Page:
Question HDD powered vs usb

sauzer

Honorable
Aug 29, 2012
33
3
10,535
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Hello. I know there have been few studies (mostly from cloud services i think) about what kind of hdds are more likely to break, but anyone know if theres a difference in terms of longevity between a powered hdd and an usb one?
I read somewhere that usb ones are probably dying faster because the power from the usb is not as reliable thus it might cause problems in the long run, is this just rumors or its true?
Thanks!
 

jay32267

Distinguished
I don't think there should be any difference in longevity.

I think It's all generally the same hardware with a different interface.

The power from the USB is reliable.....and cutting power to an HDD shouldn't hurt it anyway.

Although ONE thing I think may affect longevity with a USB drive.. The fact that it is external and more likely to get bumped and dropped etc.
 

popatim

Titan
Moderator
Most times the drive in an external is the same drive you can order as an internal drive.
Often ordering the USB drive will get you a nice HDD that is cheaper then the internal version.
For example, you can get an USB 8TB drive for ~$135 on sale and get an nice internal helium drive that sells for upto $100 more.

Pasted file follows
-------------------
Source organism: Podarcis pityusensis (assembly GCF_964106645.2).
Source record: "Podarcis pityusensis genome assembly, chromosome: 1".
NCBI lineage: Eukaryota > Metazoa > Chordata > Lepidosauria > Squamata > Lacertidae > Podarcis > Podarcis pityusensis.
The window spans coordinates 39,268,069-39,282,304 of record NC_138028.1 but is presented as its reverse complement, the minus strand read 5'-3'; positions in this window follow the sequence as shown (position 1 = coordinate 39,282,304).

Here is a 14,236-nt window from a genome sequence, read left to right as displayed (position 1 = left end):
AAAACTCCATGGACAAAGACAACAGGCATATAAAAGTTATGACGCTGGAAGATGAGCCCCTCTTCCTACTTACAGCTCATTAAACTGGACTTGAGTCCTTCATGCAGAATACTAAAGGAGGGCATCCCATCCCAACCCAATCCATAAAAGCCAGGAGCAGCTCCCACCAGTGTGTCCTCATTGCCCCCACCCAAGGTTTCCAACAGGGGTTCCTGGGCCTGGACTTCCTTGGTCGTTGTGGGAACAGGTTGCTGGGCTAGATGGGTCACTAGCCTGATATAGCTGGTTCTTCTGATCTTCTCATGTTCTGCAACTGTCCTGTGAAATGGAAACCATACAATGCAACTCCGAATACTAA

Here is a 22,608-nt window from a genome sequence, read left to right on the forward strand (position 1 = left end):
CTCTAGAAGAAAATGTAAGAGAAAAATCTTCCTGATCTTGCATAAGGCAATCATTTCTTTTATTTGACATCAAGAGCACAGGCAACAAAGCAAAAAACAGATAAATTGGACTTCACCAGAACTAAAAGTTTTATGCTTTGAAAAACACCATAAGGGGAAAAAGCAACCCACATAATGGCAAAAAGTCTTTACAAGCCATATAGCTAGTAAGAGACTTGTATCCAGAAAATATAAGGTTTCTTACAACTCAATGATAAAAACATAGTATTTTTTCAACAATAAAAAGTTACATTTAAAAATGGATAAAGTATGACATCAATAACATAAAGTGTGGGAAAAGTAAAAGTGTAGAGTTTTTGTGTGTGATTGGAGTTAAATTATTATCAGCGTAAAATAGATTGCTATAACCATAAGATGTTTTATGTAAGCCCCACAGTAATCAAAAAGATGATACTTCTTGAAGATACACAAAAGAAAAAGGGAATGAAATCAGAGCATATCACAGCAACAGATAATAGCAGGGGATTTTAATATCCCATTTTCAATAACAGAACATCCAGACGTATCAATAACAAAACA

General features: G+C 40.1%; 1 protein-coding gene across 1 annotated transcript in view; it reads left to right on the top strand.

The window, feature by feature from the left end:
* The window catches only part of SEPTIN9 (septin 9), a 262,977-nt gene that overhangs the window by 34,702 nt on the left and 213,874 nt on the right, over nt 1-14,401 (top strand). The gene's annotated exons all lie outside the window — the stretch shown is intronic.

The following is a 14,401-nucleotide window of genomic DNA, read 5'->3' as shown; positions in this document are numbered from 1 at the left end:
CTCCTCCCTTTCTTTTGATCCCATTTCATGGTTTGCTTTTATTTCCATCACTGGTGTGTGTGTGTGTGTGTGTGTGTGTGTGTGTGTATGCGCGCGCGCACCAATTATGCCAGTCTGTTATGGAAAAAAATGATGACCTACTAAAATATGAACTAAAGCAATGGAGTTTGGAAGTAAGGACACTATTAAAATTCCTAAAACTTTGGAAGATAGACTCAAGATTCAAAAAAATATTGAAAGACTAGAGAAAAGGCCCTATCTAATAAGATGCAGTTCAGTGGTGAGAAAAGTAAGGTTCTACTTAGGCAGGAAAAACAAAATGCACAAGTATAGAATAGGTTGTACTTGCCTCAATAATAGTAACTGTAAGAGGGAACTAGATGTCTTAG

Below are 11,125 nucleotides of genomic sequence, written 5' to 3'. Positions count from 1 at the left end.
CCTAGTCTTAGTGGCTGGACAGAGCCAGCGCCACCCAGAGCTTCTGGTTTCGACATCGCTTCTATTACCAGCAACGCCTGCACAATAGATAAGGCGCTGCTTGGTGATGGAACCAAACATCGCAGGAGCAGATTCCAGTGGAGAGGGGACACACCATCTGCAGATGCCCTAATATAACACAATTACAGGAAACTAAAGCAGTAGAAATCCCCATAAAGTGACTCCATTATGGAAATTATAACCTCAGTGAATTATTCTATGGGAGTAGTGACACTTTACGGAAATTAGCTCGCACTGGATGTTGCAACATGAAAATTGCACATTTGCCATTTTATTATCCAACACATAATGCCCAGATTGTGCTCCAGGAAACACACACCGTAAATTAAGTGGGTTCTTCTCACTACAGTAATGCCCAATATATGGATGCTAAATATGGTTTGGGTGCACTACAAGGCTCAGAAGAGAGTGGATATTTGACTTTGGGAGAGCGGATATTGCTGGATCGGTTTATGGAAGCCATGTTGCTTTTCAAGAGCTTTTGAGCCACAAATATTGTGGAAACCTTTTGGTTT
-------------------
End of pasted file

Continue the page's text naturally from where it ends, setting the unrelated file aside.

sauzer

Honorable
Aug 29, 2012
33
3
10,535
0
Most times the drive in an external is the same drive you can order as an internal drive.
Often ordering the USB drive will get you a nice HDD that is cheaper then the internal version.
For example, you can get an USB 8TB drive for ~$135 on sale and get an nice internal helium drive that sells for upto $100 more.
Yeah, i noticed the prices sometimes are lower. So you dont think usb power in the long term would be an issue compared to the ones with an external supply power? Thanks!
 
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popatim

Titan
Moderator
3.5" harddrives in externals usually have a dedicated power supply but the drive inside would usually be a normal Sata drive with normal connections.
2.5" are usually usb powered. Some of the drives inside are sata and some are usb-only.
Always check for 'shucking' instructions or videos to see if they can be used internally.

USB power is probably "cleaner" then some cheap power adapter they supply. USB drives usually die faster because of movement while in use, drops, or lack of properly 'ejecting' the drive before unplugging it from power (keep in mind a flakey/loose usb port could cause the same issue).
 

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